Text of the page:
What JGL Community Recommends You Read This Summer
A fascinating book about a woman who was one of the children involved in the 1000 children project during World Wars I and II. It’s a compilation of letters between her and her father (and her memories). I met the author at a book club in which her granddaughter participates. The author is 97 years old and is absolutely amazing.
Fascinating intersection of history, politics, medicine and science in 19th century America.
I listened to the Audible version read by the author herself. It is a much-needed dose of inspiration, while subtly interweaving deeper issues of class, economics, gender, and race (to name a few) into her personal journey of achieving the American dream from quite humble circumstances. She is incredibly relatable, despite her extraordinary life, and provides fascinating insight into life in the White House (actually living in it) and as First Lady. Reading tip: Each chapter stands alone, so it’s easy to pick up, put down, and come back to without losing the thread (but, that’s unlikely to happen if others find it as compelling as I did!).
I like reading classics and usually read my favorites at least once a year. I like this one because it reminds me of why I believe in love.
I think all books by Louise Penny are beautifully written and the characters expertly drawn. On top of that, I can never figure out 'who did it' until she lets you know. The mystery is resolved in each book but the characters are developed as the series progresses so it is best to start at the beginning. That would be “Still Life”. The main character is Inspector Armand Gamache of the Surete du Quebec (Homicide) department. No deep thinking, no inspiration just a real good time.
What I fascinated me the most about this book is the fact that this actually happened. The author shares detailed occurrences that paint vivid pictures, so much that you forget you’re actually reading a book, and feel like it is rather a mystery movie. Make sure you have your ice-cream or a bottle of wine when reading this one.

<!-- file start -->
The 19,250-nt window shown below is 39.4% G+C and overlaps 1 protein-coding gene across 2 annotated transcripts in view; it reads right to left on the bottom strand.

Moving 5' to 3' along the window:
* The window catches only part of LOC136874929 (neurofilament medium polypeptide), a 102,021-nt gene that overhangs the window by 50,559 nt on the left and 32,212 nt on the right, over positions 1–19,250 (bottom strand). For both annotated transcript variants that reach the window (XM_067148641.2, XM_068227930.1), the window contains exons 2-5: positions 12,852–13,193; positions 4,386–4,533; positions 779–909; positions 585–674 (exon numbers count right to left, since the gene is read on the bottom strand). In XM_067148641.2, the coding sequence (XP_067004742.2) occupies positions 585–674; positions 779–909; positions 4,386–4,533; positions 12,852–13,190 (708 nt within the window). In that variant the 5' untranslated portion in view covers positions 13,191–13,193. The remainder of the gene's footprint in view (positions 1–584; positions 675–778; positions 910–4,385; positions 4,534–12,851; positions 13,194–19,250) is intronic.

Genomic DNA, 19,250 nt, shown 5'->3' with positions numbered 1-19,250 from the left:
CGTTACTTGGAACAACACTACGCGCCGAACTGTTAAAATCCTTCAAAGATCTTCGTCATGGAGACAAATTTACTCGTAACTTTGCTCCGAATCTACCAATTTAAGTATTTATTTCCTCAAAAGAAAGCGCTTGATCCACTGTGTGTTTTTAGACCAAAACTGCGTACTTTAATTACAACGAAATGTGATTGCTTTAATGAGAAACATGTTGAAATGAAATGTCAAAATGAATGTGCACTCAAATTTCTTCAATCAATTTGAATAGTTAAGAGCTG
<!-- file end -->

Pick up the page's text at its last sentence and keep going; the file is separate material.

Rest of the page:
I believe it really makes the reader think about how their actions, attitudes, and thoughts about themselves may not be what others see when they look at them. It is not merely what people do that affects how others see them, it’s the motivation behind why they are doing it. Is someone donating to charity because it’s a tax write off? Or are they doing it out of genuine concern? Is someone giving to the poor because it looks good to onlookers? Or because is it because it is a cause that is dear to them? Dorian Gray makes a deal with the devil (so to speak); trading his soul for eternal youth. He asked that the painting of him age, and that he should stay forever 21 (no pun intended). As time goes by, the painting does not only age due to the passage of time, but according to the deeds that Dorian commits (most of which are not good, thus making the painting look like a horrid, disfigured remnant of who he used to be).
Because we all need encouragement to keep going on. Never give up.
Based on the true story of a forgotten hero, Beneath a Scarlet Sky is the triumphant, epic tale of one young man's incredible courage and resilience during one of history's darkest hours. Pino Lella wants nothing to do with the war or the Nazis.
The best kind of books are those that evoke strong emotions and make you feel. Among my favorites are books that made me think about life, fall in love, and ripped me to pieces and left me in tears. The Nightingale managed to do all of those things. This is one of the most memorable stories I had read last year. It is such a moving, strong and inspiring tale of survival, love and female heroism during World War II. I felt as if I went on the journey with the characters, and that I lived those years with them.